Chicken wings took off more than a decade ago, but after 25 consecutive quarters of same-store sales increases, East Coast Wings and Grill is proving that the trend still has legs.
The concept was founded in 1995 in Winston-Salem, N.C., and in 2000 was taken over by the current chief executive, Steve Ballas, who believed it had potential as a family-oriented concept. East Coast Wings has since grown to 15 units throughout North Carolina, and Ballas expects to expand the chain into the Southeast and double that number by the end of 2011.
Wings & Grill
Headquarters: Winston-Salem, N.C.
Year Founded: 1996
Segment: Casual dining
Number of units: 15; 1 company owned, 14 franchised
Average unit volume: $1.4 million at full-service units; $860,000 at counter-service units
Average per-person check: $17.10
Method of expansion: franchising
Competitors: Chili’s Grill & Bar and Ruby Tuesday, among others
“The past two years have not been easy for other restaurants in the casual-dining industry,” Ballas said. “Our concept has proven that it can be successful in good times and in the tough times as well.”
Ballas’ background is in finance, but he grew up in the restaurant industry, where he gained an appreciation for menus that have universal appeal.
“It was always historically easier to maintain a family restaurant than it ever was to maintain high, 35-percent-to-45-percent alcohol sales,” he said. “That was an intriguing issue for us. Back when East Coast Wings started in the late ’90s, it had that typical wing spot flair with beer everywhere.”
But these days, “you’re going to walk into an East Coast Wings and see everyone from Grandma to baby in there,” said vice president of operations Tom Scalese. “There’s no one who won’t come in and see us, from someone who is a wing connoisseur like me who likes sports and wants to come in with some buddies, to someone like my wife who doesn’t want the wings but loves salad.”
Menu trends consultant Nancy Kruse, president of the Atlanta-based Kruse Company, said she “can’t quite believe we’re still talking about wings, but it’s clear consumers can’t seem to get enough of them.”
“They’ve been growing in popularity for over a decade and have long since eclipsed nachos as the go-to appetizer on chain menus,” she said.
Kruse added that one of the main attractions of wings is their compatibility with a wide range of flavors, which is a point of pride for East Coast Wings, which boasts 675 possible combinations of flavor and heat level for its wings.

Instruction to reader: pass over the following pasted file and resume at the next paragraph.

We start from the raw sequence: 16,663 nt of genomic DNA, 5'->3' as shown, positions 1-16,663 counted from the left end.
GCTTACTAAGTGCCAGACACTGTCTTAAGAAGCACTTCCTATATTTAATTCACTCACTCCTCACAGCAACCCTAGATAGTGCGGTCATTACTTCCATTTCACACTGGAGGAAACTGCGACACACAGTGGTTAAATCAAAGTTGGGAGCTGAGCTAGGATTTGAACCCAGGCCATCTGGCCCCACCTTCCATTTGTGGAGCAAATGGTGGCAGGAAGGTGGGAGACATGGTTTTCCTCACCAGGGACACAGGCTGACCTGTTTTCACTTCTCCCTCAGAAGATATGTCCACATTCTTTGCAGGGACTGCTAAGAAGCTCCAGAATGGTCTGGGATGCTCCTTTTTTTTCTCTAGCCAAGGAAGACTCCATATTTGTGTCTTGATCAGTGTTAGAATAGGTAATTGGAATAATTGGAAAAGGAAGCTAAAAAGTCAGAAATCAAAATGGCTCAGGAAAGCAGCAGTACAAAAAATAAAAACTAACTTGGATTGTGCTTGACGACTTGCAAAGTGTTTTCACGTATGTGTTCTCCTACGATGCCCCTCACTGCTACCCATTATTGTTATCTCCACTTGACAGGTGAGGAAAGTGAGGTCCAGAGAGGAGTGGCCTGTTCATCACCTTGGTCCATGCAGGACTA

The “Magnificent 75 Flavors” of wings include options like mango habanero, lemon pepper, Caesar Parmesan, General Tso’s and honey barbecue. There are also nine available heat levels from “virgin,” mild and medium to, in order, hot, X-Hot, Volcanic, Lava Flow, “Magma,” and “ECW Insanity.”
As something of a culinary test drive, curious customers can order a one-wing sample of “ECW Insanity” for $1.89. They can also get a T-shirt that says, “I survived the Insanity Wing” for $10, although the menu advises that anyone wishing to try it must be over 18 and sign a disclaimer.
Running an East Coast Wings’ location requires extensive training, corporate chef Steve Hutchins said.
“Top-performing stores are doing between 1,800 and 2,000 wings from 6 p.m. to 9 p.m.,” Hutchins said, “and that’s due to a fully trained team. There are no weak links here.”
Chicken wings are a staple of the concept, but East Coast Wings’ six-page menu includes such casual-dining fare as burgers and Southwestern-style appetizers, as well as the chain’s hot-sauce fajita dish called “Buffalajita.”
East Coast Wings franchises are available in three prototypes. The full-service concept ranges from 3,800 square feet to 4,600 square feet and seats up to 125, while the 2,000-square-foot counter-service prototype seats up to 60. The medium-sized in-line prototype, in which guests can order at a counter and have their food delivered to their tables fast-casual-style, can occupy a space of just 3,200 square feet.
Ballas said startup costs for a full-service franchise run between $520,000 and $540,000, not including tenant improvement reimbursements from landlords, which Ballas said have been increasing as the brand’s reputation has grown.
Ballas said keeping franchisees happy and profitable is key to the company’s success.
“Our main focus is net operating income, and we drive that through the franchisees first,” he said. “When you see that front line and you’re helping that front line fight, the general in his tent is going to be happy.”